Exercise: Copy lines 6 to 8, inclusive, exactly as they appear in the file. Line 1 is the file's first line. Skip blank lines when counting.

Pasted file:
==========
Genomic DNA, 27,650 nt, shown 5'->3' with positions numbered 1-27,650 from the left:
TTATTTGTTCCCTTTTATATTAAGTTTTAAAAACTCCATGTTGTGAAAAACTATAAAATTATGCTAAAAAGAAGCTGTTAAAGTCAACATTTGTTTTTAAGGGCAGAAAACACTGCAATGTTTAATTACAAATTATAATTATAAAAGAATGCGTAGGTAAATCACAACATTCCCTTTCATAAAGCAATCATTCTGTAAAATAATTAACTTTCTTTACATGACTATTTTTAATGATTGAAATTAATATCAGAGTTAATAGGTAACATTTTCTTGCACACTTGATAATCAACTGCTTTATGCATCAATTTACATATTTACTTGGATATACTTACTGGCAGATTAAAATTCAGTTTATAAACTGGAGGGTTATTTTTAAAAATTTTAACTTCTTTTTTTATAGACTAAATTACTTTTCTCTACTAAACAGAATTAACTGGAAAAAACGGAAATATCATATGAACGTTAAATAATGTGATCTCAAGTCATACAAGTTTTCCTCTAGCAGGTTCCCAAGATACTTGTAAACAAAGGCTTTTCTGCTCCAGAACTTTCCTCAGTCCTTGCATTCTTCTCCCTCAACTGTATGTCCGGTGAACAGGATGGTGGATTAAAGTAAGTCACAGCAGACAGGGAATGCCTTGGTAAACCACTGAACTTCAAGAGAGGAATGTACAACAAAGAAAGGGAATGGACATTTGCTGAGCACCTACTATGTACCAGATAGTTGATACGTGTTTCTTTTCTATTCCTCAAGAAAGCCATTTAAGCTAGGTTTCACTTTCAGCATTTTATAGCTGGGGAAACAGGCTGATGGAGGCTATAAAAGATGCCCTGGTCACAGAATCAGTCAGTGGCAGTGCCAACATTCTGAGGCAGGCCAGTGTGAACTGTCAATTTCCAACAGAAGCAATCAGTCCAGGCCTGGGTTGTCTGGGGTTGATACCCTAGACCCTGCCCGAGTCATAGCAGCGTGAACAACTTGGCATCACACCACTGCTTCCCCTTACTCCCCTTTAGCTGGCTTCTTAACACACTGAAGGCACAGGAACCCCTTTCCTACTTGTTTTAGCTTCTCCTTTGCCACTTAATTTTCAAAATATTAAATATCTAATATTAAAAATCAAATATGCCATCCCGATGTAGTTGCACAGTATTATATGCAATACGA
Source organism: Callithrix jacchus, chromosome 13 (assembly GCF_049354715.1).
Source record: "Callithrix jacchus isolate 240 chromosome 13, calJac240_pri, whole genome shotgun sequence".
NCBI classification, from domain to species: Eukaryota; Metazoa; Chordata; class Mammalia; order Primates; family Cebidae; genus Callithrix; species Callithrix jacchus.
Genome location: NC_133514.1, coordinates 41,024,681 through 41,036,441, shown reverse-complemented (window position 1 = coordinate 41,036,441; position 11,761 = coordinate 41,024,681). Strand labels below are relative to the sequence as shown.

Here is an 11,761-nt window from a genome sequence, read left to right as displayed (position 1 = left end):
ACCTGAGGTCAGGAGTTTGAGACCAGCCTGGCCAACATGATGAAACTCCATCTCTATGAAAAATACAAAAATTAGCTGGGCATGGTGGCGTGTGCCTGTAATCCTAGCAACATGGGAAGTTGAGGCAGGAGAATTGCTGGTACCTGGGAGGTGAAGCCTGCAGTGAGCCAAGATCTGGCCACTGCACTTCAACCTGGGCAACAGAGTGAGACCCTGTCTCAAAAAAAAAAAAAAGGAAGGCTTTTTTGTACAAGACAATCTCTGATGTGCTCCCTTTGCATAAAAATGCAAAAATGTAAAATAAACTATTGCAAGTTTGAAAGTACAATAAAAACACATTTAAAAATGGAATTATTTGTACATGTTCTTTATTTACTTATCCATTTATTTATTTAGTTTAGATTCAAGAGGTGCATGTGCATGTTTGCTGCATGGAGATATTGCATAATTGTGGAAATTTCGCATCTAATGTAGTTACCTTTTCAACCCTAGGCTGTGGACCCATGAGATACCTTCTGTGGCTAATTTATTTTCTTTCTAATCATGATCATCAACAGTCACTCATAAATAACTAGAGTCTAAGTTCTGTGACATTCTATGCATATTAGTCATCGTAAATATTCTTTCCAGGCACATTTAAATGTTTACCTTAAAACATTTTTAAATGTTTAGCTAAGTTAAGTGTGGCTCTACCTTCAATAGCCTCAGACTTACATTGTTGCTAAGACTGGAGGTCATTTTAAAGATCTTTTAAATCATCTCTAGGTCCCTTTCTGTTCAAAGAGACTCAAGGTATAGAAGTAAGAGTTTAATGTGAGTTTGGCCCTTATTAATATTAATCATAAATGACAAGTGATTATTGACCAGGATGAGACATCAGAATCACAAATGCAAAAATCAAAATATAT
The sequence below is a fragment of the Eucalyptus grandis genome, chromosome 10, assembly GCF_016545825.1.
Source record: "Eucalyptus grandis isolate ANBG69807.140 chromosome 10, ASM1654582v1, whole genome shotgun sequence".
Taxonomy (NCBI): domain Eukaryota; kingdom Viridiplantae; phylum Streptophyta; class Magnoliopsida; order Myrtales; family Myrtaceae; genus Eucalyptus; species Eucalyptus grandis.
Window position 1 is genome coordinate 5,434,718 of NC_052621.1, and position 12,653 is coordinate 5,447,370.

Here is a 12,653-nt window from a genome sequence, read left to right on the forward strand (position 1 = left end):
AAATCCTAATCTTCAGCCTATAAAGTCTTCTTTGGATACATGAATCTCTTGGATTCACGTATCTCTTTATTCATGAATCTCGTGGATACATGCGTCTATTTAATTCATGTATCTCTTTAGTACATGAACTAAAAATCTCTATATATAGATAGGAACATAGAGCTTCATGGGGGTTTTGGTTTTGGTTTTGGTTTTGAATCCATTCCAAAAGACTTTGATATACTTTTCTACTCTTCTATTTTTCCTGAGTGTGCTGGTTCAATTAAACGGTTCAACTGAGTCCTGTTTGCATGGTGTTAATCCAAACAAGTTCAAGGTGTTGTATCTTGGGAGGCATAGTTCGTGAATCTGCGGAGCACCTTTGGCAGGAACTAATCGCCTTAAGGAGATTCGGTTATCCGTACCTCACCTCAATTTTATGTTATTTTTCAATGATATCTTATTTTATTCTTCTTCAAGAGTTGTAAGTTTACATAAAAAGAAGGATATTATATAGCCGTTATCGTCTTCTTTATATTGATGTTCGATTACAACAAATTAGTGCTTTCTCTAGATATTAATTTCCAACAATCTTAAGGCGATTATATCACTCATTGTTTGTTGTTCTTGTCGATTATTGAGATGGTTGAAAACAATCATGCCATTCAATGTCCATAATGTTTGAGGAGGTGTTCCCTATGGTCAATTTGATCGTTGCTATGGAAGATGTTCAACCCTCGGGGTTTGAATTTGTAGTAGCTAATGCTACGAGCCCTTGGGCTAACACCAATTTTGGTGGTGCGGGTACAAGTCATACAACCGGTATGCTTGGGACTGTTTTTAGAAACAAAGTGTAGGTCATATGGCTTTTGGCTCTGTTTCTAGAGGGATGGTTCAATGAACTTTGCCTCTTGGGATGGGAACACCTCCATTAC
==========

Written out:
Genome location: NC_133514.1, coordinates 41,024,681 through 41,036,441, shown reverse-complemented (window position 1 = coordinate 41,036,441; position 11,761 = coordinate 41,024,681). Strand labels below are relative to the sequence as shown.

Here is an 11,761-nt window from a genome sequence, read left to right as displayed (position 1 = left end):
ACCTGAGGTCAGGAGTTTGAGACCAGCCTGGCCAACATGATGAAACTCCATCTCTATGAAAAATACAAAAATTAGCTGGGCATGGTGGCGTGTGCCTGTAATCCTAGCAACATGGGAAGTTGAGGCAGGAGAATTGCTGGTACCTGGGAGGTGAAGCCTGCAGTGAGCCAAGATCTGGCCACTGCACTTCAACCTGGGCAACAGAGTGAGACCCTGTCTCAAAAAAAAAAAAAAGGAAGGCTTTTTTGTACAAGACAATCTCTGATGTGCTCCCTTTGCATAAAAATGCAAAAATGTAAAATAAACTATTGCAAGTTTGAAAGTACAATAAAAACACATTTAAAAATGGAATTATTTGTACATGTTCTTTATTTACTTATCCATTTATTTATTTAGTTTAGATTCAAGAGGTGCATGTGCATGTTTGCTGCATGGAGATATTGCATAATTGTGGAAATTTCGCATCTAATGTAGTTACCTTTTCAACCCTAGGCTGTGGACCCATGAGATACCTTCTGTGGCTAATTTATTTTCTTTCTAATCATGATCATCAACAGTCACTCATAAATAACTAGAGTCTAAGTTCTGTGACATTCTATGCATATTAGTCATCGTAAATATTCTTTCCAGGCACATTTAAATGTTTACCTTAAAACATTTTTAAATGTTTAGCTAAGTTAAGTGTGGCTCTACCTTCAATAGCCTCAGACTTACATTGTTGCTAAGACTGGAGGTCATTTTAAAGATCTTTTAAATCATCTCTAGGTCCCTTTCTGTTCAAAGAGACTCAAGGTATAGAAGTAAGAGTTTAATGTGAGTTTGGCCCTTATTAATATTAATCATAAATGACAAGTGATTATTGACCAGGATGAGACATCAGAATCACAAATGCAAAAATCAAAATATAT